and distortion characteristics weren’t good enough for FM, so I developed a major refinement to distortion-cancelled clipping: using the FM 15kHz low-pass filter (with group delay equalisation) as the delay element in the distortion cancellation. This invention was the heart of Optimod-FM 8100, which was in production for over 10 years, with over 10,000 units sold. The 8100 and its companion “XT2” six-band compressor accessory took Orban FM processing to the beginning of the DSP-based processor era, when our Optimod 8200 became the first commercially successful DSP-based FM transmission processor. We are now up to 8700, and still going strong! Earlier this year, Orban was acquired by DaySequerra. I continue to head the Orban engineering team within the combined company, and to actively invent and innovate with the goal of continuing our 40-plus years of technological leadership in the broadcast industry.

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Toshifumi Kunimoto (aka Dr. K) and Virtual Circuit Modelling


hen PSNEurope interviewed Toshifumi Kunimoto – known to his many friends and colleagues as Dr. K – earlier this year it noted the general overuse of the word ‘legend’ but remarked that in this instance “it seems genuinely appropriate, such is [Dr. K’s] trackrecord of involvement in historic product development projects at Yamaha’s labs in Japan.” After formative experiences as an amateur musician, Kunimoto determined that his future lay in audio engineering, rather than performance. Having concluded his studies at Hokkaido University, he joined Yamaha in the early 1980s and quickly became involved in some of the decade’s most significant electronic and music synthesizer products, including the VL1, AN1x, EX5 and Motif. Already gestating ideas about the recreation of analogue sounds in the digital domain, Kunimoto would become increasingly immersed in the concept of what came to be known as VCM (Virtual Circuit Modelling). VCM software made it possible not just to replicate effects, but also provide solutions at the component level, and has been incorporated into numerous flagship digital mixing desks – ranging from the DM1000 to the more recent likes of the CL and QL series. “There is no doubt that VCM was a huge breakthrough for us, and in fact it continues to inform the work that we undertake at Yamaha today. [One of the overriding priorities with VCM] has been to achieve the general reality of the

Dr. K in his lab and insert; Yamaha TF5: “Another landmark for Yamaha”

sound, as well as its ‘behaviours’, and that principle remains unchanged,” says Kunimoto. In one of its most recent iterations – as an integral part of the RIVAGE PM10 large format desk – VCM is used to recreate the characteristics of Rupert Neve Design transformer circuitry and SILK processing. Already in

Demonstrating the RIVAGE PM10 to a potential customer

the process of becoming a stalwart of the high-end touring market, the RIVAGE PM10’s adherents include FOH engineer Kirk ‘Eek’ Schreiner, who described the console as “the first digital desk that sounds analogue to me”. Dr. K and his team also continue to innovate for those with “small to medium scale mixing requirements”. First showcased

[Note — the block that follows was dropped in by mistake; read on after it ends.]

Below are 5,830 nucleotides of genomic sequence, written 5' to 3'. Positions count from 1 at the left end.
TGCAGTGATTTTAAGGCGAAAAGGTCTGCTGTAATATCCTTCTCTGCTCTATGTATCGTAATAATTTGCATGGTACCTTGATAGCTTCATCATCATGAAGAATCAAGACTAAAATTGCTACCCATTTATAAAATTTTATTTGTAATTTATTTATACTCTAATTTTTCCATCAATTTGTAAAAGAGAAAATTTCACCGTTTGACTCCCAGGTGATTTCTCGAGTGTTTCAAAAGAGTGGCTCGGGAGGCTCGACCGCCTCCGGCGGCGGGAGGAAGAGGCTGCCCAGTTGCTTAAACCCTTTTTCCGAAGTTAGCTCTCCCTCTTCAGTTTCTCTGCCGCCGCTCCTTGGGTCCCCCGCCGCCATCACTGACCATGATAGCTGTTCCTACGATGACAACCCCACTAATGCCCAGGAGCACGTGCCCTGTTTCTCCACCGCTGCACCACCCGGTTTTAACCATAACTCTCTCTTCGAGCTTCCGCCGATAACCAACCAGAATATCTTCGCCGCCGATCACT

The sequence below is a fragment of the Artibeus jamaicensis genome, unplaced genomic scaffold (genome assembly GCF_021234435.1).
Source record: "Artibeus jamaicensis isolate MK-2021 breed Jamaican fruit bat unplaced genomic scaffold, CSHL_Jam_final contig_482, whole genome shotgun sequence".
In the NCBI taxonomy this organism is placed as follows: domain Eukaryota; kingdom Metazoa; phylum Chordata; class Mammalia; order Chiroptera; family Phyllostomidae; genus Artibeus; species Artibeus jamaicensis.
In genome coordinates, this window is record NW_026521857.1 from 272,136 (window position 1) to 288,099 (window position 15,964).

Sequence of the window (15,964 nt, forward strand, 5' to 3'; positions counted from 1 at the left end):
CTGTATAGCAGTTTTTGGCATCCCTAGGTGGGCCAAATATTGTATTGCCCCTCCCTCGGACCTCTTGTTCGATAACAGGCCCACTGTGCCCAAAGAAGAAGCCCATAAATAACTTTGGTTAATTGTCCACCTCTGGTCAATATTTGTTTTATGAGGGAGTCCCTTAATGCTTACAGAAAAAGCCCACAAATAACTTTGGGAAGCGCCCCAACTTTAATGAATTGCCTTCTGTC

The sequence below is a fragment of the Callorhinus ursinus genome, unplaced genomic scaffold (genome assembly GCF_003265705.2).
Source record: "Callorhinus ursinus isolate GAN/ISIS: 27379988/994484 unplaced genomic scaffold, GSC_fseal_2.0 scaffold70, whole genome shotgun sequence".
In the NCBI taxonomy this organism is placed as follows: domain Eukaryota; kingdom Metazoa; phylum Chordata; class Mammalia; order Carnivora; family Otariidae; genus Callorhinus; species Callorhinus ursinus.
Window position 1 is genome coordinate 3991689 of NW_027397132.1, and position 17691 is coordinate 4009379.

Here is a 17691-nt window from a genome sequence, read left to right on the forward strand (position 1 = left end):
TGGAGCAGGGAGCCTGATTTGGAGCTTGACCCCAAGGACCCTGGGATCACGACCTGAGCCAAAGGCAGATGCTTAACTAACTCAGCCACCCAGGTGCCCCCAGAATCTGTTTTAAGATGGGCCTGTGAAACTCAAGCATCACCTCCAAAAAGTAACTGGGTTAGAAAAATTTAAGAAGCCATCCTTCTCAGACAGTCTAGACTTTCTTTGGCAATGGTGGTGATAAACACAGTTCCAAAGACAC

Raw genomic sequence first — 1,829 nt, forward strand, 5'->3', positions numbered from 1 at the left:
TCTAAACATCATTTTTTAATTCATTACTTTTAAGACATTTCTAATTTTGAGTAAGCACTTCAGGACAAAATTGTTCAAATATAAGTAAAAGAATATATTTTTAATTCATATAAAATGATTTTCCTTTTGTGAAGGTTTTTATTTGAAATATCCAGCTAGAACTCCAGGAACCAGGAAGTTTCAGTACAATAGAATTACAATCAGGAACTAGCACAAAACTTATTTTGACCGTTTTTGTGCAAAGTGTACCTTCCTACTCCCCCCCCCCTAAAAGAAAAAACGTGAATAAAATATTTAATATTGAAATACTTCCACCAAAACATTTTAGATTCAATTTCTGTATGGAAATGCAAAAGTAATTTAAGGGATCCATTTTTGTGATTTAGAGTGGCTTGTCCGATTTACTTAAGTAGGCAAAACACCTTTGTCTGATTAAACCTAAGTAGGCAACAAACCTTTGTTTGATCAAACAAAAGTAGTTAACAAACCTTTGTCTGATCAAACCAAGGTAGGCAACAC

at Prolight + Sound 2015, the TF series comprises three compact digital mixing consoles. The TF5, TF3, and TF1 respectively offer 33, 25, or 17 motor faders, along with 32, 24, or 16 rear-panel analogue inputs featuring recallable Yamaha D-PRE preamplifiers for the first time in a digital console. Advanced live recording features include up to 34 x 34 channel recording and playback via USB 2.0. “The TF series is another landmark project for Yamaha, and we are very happy with the results of the R&D process behind it,” says Kunimoto. “All these years later we are still innovating with regard to digital mixing technology and the opportunities it offers for engineers and install clients. I am still finding the work hugely enjoyable and love being in the labs – there is always something new and exciting to be done…”

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Cliff Maag Sr. and the Air-Band

he Air Band EQ has graced a number of Cliff Maag Sr.’s designs to date, beginning with the NTI EQ3 equaliser in the early ‘90s, and now found on all of the Mäag Audio equipment (accent only on the company name). The concept of the Air Band is simple: it’s a high-frequency shelving filter. But unlike most shelves, the corner frequency stretches well beyond the audible range. “Necessity is

the mother of invention, and I have a passion for great music and recording great sound,” says Maag. “Because my studio business, at that time, would not support the purchase of a better console, it became necessary for me to update my old custom console. This is where the inventing part came in and the Air Band Mic Pre and EQs were born.” The original NTI EQ3 was a sixband EQ with fixed frequency bands. However, while each of the first five bands could be boosted or cut, the final Air Band could only be boosted. Later revisions, added additional corner frequency options for the Air Band, bringing in the option of adding a shelving boost from as low as 5kHz. “In picking the frequencies and Qs there was one goal in mind: no phase-shift. This lack of phaseshift determined the frequencies and